Emergence and ambiguities of a national strategy for risk management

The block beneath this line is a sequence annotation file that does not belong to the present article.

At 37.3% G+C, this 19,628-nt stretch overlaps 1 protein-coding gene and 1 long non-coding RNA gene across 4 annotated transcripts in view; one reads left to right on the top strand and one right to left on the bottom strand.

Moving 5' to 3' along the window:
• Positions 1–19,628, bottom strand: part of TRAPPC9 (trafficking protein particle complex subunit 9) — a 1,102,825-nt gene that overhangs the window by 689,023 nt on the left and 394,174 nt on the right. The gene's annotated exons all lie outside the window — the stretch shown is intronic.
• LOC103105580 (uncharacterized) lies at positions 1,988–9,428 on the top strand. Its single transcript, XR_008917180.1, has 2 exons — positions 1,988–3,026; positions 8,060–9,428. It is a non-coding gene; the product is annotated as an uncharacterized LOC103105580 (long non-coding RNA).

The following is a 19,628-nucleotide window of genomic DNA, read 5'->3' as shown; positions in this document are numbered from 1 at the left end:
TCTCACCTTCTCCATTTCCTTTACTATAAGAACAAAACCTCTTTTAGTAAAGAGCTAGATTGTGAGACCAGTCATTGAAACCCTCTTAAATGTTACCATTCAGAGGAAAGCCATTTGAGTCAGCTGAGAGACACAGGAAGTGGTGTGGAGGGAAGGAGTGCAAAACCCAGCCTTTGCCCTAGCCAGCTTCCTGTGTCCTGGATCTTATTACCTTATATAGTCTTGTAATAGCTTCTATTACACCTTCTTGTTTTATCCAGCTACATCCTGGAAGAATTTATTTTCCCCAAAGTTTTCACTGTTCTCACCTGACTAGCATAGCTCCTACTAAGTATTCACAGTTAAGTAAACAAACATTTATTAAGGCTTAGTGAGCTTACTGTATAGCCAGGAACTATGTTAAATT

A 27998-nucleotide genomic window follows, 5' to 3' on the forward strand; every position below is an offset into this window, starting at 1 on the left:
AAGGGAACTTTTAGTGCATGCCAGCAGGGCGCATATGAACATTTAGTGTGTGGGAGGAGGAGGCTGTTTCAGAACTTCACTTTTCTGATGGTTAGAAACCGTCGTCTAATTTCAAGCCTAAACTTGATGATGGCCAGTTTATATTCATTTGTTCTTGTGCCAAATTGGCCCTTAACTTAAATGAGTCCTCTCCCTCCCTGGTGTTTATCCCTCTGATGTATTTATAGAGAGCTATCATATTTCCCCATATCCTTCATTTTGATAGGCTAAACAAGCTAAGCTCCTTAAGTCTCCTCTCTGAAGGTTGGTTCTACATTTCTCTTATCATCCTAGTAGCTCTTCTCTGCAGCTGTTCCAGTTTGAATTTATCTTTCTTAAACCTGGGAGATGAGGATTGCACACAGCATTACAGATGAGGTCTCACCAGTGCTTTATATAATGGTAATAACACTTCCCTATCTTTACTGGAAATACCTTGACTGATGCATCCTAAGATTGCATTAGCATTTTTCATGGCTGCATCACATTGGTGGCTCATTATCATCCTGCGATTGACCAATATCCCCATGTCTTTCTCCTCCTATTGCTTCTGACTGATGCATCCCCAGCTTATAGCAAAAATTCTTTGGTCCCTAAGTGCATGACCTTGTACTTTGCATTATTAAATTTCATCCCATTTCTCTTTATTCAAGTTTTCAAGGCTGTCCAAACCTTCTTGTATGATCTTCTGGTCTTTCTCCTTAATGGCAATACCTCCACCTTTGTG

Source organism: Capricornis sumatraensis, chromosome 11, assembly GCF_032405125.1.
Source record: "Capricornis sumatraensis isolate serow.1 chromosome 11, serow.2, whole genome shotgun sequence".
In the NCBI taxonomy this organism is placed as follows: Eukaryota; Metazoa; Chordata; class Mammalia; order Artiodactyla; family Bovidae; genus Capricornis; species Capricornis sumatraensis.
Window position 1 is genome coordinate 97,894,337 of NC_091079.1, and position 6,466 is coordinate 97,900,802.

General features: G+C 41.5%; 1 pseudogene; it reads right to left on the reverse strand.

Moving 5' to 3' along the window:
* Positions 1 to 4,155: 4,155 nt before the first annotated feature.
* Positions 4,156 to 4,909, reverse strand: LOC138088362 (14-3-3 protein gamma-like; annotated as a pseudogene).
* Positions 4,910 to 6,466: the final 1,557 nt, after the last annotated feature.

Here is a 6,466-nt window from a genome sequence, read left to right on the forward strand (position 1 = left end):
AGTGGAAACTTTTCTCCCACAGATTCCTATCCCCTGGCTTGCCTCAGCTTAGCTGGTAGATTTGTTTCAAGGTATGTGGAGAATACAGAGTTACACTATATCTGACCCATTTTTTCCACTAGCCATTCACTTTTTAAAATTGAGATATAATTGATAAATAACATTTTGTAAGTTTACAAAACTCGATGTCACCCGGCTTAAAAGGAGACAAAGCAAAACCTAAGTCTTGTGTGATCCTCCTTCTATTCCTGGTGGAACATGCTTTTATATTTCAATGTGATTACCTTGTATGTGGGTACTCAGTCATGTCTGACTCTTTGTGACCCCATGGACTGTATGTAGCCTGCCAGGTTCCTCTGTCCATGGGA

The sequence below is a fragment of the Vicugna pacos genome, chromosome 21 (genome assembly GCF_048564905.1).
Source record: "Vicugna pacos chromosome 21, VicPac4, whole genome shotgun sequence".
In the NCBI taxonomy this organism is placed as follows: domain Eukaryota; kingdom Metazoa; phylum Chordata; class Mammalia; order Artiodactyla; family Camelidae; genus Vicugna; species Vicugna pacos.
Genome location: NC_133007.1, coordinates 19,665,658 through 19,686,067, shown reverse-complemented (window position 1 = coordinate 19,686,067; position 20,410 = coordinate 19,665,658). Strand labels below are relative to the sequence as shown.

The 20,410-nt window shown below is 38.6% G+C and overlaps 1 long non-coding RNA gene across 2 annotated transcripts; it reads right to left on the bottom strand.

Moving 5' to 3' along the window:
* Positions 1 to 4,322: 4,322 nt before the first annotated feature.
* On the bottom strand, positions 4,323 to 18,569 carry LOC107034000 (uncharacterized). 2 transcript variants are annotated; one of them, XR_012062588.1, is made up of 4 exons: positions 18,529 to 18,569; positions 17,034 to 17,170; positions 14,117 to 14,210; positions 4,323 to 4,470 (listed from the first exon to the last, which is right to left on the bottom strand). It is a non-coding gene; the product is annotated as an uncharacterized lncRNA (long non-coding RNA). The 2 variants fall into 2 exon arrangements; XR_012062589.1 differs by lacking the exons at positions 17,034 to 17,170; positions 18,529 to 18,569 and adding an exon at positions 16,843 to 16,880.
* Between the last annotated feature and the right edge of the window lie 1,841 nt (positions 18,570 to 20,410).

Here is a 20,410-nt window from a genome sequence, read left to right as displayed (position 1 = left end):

In 2008, Ecuador had just gone through a long period of social unrest and political instability that had begun in the middle of the 1990s, and was at the threshold of significant institutional, economic and political changes [RAM 10]. Following this troublesome period, a new constitution was adopted. It made risk management a mandate of the State (art. 389) as well as a prerogative of the local public authorities (art. 390) as part of the decentralization process that the country was undergoing. Concurrently with this regulatory process, there were heavy rains pounding Ecuador’s coast over several months. The crisis situation speeded up the creation of a Technical Secretariat for Risk Management in April 2008. The Secretariat took over the prerogatives of the two institutions in charge of civil protection (the Civil Defense and National Security Council of Ecuador), and was responsible for setting up the Decentralized National Risk Management System (SNDGR) set out in the Constitution.
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